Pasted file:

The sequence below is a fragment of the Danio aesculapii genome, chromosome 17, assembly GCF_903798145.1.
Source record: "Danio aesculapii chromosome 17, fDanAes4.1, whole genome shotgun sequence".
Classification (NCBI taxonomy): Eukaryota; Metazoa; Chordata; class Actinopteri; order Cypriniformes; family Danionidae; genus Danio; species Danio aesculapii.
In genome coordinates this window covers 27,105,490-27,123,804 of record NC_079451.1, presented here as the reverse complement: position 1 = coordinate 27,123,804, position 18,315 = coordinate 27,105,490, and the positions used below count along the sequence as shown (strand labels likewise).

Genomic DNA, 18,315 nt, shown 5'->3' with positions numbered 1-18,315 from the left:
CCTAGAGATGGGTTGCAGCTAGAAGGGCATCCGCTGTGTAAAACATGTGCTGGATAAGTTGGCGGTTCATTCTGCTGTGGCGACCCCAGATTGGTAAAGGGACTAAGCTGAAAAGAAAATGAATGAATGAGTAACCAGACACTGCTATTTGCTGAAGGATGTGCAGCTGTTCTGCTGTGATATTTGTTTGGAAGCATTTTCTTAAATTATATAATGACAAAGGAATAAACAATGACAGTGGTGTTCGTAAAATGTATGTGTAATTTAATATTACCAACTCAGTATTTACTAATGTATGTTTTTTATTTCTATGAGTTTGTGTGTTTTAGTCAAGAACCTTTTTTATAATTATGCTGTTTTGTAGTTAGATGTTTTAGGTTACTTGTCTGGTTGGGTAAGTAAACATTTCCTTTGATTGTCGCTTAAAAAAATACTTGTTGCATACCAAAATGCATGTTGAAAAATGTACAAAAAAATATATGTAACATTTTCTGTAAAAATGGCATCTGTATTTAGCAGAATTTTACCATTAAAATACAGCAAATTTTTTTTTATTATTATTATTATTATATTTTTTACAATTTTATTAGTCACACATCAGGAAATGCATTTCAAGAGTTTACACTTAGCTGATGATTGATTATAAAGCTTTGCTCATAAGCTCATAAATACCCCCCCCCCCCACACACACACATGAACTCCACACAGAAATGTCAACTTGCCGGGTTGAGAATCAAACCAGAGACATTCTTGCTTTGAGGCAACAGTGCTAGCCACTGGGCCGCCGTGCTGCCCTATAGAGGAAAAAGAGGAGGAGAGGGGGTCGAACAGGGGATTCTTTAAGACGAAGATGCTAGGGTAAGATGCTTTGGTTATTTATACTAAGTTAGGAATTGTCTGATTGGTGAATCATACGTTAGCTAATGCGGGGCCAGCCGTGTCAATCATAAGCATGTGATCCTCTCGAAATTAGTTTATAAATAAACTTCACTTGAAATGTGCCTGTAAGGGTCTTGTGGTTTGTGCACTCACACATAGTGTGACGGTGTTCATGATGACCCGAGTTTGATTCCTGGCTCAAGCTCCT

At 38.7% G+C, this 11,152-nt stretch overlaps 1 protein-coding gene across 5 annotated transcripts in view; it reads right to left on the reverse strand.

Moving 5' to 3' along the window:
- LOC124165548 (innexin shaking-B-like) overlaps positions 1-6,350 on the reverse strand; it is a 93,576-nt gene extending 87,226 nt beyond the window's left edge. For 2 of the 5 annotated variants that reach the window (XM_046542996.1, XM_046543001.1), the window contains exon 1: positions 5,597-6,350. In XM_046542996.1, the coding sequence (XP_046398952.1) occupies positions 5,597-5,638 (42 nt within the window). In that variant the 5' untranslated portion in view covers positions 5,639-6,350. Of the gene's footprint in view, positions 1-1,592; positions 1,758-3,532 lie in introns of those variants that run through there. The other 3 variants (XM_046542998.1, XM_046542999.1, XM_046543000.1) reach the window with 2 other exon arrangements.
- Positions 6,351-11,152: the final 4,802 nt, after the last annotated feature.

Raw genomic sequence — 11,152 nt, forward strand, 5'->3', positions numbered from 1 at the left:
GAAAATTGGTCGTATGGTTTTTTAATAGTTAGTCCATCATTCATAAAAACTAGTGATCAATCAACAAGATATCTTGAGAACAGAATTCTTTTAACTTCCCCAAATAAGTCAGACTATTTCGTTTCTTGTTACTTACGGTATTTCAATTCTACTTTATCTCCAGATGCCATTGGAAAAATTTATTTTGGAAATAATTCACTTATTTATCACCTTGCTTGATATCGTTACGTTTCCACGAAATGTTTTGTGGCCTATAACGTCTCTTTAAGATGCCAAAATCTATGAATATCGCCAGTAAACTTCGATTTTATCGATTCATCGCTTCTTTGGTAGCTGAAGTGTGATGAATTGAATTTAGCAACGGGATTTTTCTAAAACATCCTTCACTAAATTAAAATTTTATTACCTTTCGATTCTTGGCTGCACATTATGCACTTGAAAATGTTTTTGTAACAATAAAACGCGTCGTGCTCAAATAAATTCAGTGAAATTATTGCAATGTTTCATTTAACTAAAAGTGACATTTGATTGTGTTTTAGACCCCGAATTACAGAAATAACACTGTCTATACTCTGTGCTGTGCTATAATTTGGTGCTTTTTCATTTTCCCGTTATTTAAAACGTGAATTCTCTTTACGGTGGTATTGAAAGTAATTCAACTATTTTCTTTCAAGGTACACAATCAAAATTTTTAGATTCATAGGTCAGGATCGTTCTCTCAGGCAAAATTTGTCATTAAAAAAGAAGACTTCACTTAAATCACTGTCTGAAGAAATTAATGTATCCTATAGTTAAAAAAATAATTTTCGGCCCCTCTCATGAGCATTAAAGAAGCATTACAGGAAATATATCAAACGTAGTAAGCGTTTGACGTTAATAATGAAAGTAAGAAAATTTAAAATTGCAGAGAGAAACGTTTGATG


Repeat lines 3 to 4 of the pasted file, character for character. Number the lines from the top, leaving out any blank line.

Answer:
Classification (NCBI taxonomy): Eukaryota; Metazoa; Chordata; class Actinopteri; order Cypriniformes; family Danionidae; genus Danio; species Danio aesculapii.
In genome coordinates this window covers 27,105,490-27,123,804 of record NC_079451.1, presented here as the reverse complement: position 1 = coordinate 27,123,804, position 18,315 = coordinate 27,105,490, and the positions used below count along the sequence as shown (strand labels likewise).